MIDATA. coop

Citizen Science by Controlling the Use of One's Personal Data



Once upon a time at the beginning of the internet age before the existence of MIDATA cooperatives people signed up for free digital services and every day they happily shared photos, text messages and other personal data online. Multinational companies that offered these free services hungrily gathered and analyzed these data and sold them for large profits to retailers to enable personalized advertisement. Insurance companies raised premiums of people buying XXL clothes and retailers sent coupons for baby clothes to teenage girls because they inferred from the girls' shopping data that they were pregnant before they or their parents knew. At the same time doctors and hospitals stored personal health data of people in inaccessible silos so that patients had no access to their data and drug side effects where not reported in time. Until one day, citizens realized that although they were living in free democratic societies they were in fact caught in the barbed wire of a digital dependency from multinational data companies, doctors and hospitals. They got together and started national MIDATA cooperatives in which they, as legal owners of their data, requested copies of their personal data from doctors, hospitals and data companies.  This started a political movement towards digital self-determination and freedom from digital feudalism. As cooperative members they were able to manage and share their personal data according to their wishes and needs in much the same way they were used to controlling their financial data. These data cooperatives possess a linked IT infrastructure such that patients with a rare disease rapidly find each other and can make their health and medical data accessible for global research. Because of that, MIDATA cooperatives grew rapidly in membership and were able to take a significant share of the rapidly growing personal data market. Until finally, citizens were again in control of their digital identity. They could participate in the knowledge gain obtained from aggregated health data for personalized health and prevention and profit from the huge economic value of these aggregated data. In this way the political democracies were enforced by cooperative-mediated economic democracies and John Rawls' vision of the Property Owning Democracy as the most just form of government became a reality.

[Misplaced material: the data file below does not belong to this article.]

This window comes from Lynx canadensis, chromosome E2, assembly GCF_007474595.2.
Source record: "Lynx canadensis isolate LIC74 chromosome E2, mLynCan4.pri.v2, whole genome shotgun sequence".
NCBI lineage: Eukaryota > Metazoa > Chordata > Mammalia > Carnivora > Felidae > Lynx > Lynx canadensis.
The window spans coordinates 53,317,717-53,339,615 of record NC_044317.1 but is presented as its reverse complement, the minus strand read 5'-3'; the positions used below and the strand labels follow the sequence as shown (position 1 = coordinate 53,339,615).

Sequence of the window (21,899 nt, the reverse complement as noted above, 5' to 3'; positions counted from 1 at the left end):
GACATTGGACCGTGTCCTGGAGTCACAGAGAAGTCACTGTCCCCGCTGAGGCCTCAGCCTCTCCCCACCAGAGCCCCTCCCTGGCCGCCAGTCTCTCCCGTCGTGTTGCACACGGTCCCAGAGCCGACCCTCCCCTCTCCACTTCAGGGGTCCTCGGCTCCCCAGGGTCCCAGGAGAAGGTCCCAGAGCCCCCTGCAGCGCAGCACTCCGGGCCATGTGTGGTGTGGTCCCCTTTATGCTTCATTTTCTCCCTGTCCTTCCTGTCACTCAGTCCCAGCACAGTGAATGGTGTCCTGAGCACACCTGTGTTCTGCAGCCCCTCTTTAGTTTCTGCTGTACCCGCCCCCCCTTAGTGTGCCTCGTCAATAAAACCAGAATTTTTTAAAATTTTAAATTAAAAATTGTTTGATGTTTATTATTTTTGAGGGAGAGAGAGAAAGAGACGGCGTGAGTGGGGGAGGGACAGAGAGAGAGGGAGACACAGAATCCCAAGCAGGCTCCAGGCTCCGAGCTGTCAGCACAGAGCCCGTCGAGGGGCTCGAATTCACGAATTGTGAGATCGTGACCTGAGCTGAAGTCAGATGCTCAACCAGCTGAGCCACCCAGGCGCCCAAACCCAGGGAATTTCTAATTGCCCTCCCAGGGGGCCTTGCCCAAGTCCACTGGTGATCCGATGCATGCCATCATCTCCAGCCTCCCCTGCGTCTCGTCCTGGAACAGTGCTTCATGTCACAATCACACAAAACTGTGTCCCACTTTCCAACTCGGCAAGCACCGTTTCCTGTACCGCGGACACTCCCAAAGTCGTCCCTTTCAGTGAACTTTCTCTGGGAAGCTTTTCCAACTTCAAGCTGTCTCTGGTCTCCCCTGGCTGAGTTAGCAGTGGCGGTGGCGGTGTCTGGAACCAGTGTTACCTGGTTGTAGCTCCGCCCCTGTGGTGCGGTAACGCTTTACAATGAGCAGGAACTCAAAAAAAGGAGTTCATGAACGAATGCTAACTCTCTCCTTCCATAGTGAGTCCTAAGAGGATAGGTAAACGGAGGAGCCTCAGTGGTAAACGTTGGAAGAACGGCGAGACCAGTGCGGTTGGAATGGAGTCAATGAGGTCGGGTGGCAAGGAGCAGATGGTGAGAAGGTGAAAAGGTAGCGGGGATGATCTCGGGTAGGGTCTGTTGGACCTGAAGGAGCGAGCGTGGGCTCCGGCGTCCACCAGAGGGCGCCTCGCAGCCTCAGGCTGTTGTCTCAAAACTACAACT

Project member:

Prof. Dr. Ernst Hafen

Institute for Molecular Systems Biology

ETH Zürich


Graphic artist:

Lukas Gallati